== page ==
US Decoupling from Developed World
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US Decoupling from Developed World

As cities across the United States erupt in chaos after a grand jury’s decision not to indict the officer involved in the fatal shooting of Michael Brown this past August, financial markets have embraced a greater sense of calm, instead choosing to focus on monetary policy direction in developed nations.

The greenback is outperforming early in the session, with the antipodean currencies catching the brunt of the trauma as the Kiwi and Aussie both see sharp declines against the USD this morning.   The familiar jawboning of Australian policy makers aimed at trying to talk down the domestic currency in order to stimulate growth has re-emerged, though a new trend low in iron ore prices has helped expedite the rush to the exits for the small group of Aussie bulls that remain.

AUDUSD has found some initial support around the 0.85 level due to a strong barrier defense, though revisions to American GDP due later in the session could see renewed vigor in downward pressure on the pair.

Not helping growth-correlated currencies was the fact that the Organization for Economic Co-operation and Development revised its global growth outlook lower this morning, citing continued headwinds from Japan and the Eurozone as the key drivers of struggling growth in trade and investment.   The OECD also called on the Eurozone to provide additional stimulus measures to preemptively combat the growing risk of stagnation in the currency-bloc, which has increased the prospect of seeing additional easing measures from the ECB as early as next week.

Expectations that asset purchases by the ECB will extend to sovereign bond purchase (i.e. full-blown QE) have built significantly since Draghi’s speech last Friday, with market participants now trying to gauge the timing of further moves by the bank to expand their balance sheet.   We see an outside chance there will be a further widening of acceptable assets for ECB purchases at the December meeting, with the more probable scenario being a tinkering of the second TLTRO offering terms and greater discussion about sovereign bond purchases in Q1 2015.

The rally in European bond markets has translated to weakness in the Euro, with EURUSD heading back to the 1.24 handle as traders jockey for position ahead of next week’s ECB meeting.

Heading into the North American open, equity futures have remained insulated from the overnight protests across the United States, and are poised to open at another record high.   Front month WTI is seeing the bid side of its order book well populated as the oil benchmark changes hands north of $76/barrel.   Demand for hydrocarbons have perked up ahead of the OPEC meeting on the 27th and speculation that production cuts could be used to shore up prices and help some members of the organization come closer to balancing their budgets.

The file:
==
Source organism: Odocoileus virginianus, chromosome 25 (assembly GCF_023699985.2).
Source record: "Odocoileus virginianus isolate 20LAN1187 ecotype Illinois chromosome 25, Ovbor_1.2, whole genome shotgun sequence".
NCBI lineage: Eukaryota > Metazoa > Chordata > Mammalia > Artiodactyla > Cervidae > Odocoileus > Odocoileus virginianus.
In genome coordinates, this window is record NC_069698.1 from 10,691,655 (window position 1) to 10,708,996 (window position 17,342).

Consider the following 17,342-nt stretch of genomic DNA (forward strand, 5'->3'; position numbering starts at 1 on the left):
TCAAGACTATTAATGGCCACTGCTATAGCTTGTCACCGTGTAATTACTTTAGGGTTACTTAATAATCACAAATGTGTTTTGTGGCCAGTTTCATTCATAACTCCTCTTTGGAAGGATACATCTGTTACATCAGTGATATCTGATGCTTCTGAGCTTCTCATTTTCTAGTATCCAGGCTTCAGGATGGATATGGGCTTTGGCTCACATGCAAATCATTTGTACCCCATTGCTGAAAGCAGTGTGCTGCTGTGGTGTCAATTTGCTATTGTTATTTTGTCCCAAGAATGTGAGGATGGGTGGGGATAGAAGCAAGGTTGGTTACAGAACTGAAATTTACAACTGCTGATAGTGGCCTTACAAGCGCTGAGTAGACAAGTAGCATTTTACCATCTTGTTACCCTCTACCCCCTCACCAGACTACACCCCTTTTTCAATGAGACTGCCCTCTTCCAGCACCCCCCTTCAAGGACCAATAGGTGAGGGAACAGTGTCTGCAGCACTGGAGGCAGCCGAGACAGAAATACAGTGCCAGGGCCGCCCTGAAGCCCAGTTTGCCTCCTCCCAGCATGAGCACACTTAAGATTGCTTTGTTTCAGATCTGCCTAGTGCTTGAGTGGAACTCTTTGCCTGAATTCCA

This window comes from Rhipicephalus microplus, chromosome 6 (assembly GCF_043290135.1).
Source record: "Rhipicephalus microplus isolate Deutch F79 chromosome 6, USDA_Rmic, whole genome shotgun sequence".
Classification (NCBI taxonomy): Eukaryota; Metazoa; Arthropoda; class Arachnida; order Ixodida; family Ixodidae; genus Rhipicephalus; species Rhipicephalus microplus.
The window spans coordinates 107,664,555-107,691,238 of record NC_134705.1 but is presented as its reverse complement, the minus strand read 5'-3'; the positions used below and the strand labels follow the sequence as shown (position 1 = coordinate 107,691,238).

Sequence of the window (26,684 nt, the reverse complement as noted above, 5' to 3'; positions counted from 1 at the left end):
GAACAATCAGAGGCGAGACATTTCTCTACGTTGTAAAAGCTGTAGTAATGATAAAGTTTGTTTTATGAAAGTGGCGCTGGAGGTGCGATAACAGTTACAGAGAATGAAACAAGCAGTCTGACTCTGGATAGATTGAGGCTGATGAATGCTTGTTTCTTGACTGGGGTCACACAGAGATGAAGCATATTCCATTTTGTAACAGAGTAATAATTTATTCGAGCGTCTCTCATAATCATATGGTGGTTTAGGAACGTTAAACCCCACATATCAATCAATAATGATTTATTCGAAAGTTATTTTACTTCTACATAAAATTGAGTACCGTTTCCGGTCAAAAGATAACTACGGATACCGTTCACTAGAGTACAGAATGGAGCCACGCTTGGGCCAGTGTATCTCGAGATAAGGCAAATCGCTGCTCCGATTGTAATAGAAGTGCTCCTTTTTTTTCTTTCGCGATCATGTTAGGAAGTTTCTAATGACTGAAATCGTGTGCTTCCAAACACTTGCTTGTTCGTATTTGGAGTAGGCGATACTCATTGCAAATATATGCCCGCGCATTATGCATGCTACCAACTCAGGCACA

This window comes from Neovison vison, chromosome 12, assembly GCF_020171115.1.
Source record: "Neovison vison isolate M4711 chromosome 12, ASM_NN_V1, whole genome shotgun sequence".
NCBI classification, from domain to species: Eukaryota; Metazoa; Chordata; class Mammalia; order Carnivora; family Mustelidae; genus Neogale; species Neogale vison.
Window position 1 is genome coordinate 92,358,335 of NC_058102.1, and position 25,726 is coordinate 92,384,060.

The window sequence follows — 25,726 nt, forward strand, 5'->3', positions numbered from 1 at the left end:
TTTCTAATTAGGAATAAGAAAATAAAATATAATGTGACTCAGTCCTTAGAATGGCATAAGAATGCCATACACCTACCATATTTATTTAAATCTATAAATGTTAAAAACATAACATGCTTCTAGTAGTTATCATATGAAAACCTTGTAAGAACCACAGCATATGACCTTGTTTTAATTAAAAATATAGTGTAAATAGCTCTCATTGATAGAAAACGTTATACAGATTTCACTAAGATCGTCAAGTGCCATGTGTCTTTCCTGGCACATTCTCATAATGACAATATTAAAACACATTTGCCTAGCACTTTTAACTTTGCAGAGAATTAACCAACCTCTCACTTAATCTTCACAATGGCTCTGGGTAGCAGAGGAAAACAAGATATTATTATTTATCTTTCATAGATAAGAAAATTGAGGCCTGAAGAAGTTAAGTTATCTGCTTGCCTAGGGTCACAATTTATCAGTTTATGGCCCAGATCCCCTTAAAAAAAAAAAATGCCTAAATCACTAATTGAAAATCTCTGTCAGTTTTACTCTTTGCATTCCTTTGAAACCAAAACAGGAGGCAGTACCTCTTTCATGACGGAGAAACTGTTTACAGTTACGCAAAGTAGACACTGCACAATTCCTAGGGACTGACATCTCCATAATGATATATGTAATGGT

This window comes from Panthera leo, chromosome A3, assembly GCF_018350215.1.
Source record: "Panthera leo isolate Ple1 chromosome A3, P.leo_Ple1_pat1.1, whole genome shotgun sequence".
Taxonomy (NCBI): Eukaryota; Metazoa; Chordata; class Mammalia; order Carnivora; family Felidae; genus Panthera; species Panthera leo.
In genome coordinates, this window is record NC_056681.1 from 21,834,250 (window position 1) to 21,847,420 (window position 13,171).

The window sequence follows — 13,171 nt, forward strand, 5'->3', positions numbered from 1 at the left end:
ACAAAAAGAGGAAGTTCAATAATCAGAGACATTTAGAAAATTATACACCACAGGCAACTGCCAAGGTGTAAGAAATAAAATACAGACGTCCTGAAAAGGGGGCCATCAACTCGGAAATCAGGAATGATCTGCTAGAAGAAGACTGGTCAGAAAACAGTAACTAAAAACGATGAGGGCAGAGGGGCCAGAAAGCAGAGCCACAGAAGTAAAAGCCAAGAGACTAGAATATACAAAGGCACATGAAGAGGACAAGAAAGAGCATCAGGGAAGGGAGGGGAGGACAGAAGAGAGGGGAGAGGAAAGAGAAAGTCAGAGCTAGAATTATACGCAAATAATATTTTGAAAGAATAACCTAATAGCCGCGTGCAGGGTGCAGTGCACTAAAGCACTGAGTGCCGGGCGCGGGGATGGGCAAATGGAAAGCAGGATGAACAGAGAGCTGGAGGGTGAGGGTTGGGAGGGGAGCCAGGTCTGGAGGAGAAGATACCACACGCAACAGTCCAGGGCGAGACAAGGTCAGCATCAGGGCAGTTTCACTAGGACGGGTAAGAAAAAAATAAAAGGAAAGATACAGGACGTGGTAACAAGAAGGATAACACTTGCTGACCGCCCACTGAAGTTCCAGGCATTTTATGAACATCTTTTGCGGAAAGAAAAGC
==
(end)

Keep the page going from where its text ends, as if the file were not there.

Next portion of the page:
With oil far below the price needed to balance budgets in 2014 for Venezuela, Iran, Saudi Arabia, and Russia, it will be interesting to see how the talks later this week proceed, and if there is any cooperation from Russia in cutting exports or production if OPEC does the same.

On the economic data front, the second estimate of Q3 GDP growth for the American economy came in better than anticipated, with an upward revision to 3.9% as bigger gains in consumer spending and business investment drove growth higher.   This comes on the back of economists downgrading their forecasts from 3.5% to 3.3% due to softening exports in September, though a strengthening labour market is clearly underpinning consumer spending and helping to insulate the drop in exports.

The DXY popped higher on the news, and equity futures have been able to hold onto their modest gains ahead of the opening bell.   Also hitting the wires were retail sales figures for the Canadian economy in September, with mixed results not helping the Loonie find direction in trading, especially after the better than forecast US GDP report.

Headline retail sales in Canada blew forecasts out of the water with a 0.8% increase from the prior month, though the core reading came in flat and below expectations of a 0.3% increase, mitigating most of the optimism surrounding the headline number.   The Loonie has been confined to a relatively narrow, but choppy, trading range against its American counterpart, with the pair pivoting just below the 1.13 handle ahead of the opening bell.   Consumer Confidence for the American economy is still to be released later in the session, with it being hard to envision a material deviation to the downside in consumer confidence.

Scott Smith

Scott Smith

Scott Smith is a Senior Corporate Foreign Exchange Trader with Cambridge Mercantile Group and has a diverse background in the foreign exchange industry, with previous experience in both credit and trading related functions. Scott holds a Bachelor of Commerce degree from the University of Victoria, has completed all three levels of the Chartered Financial Analyst designation, and is currently working towards the Derivative Market Specialist certification offered through the Canadian Securities Institute. Cambridge Mercantile Group.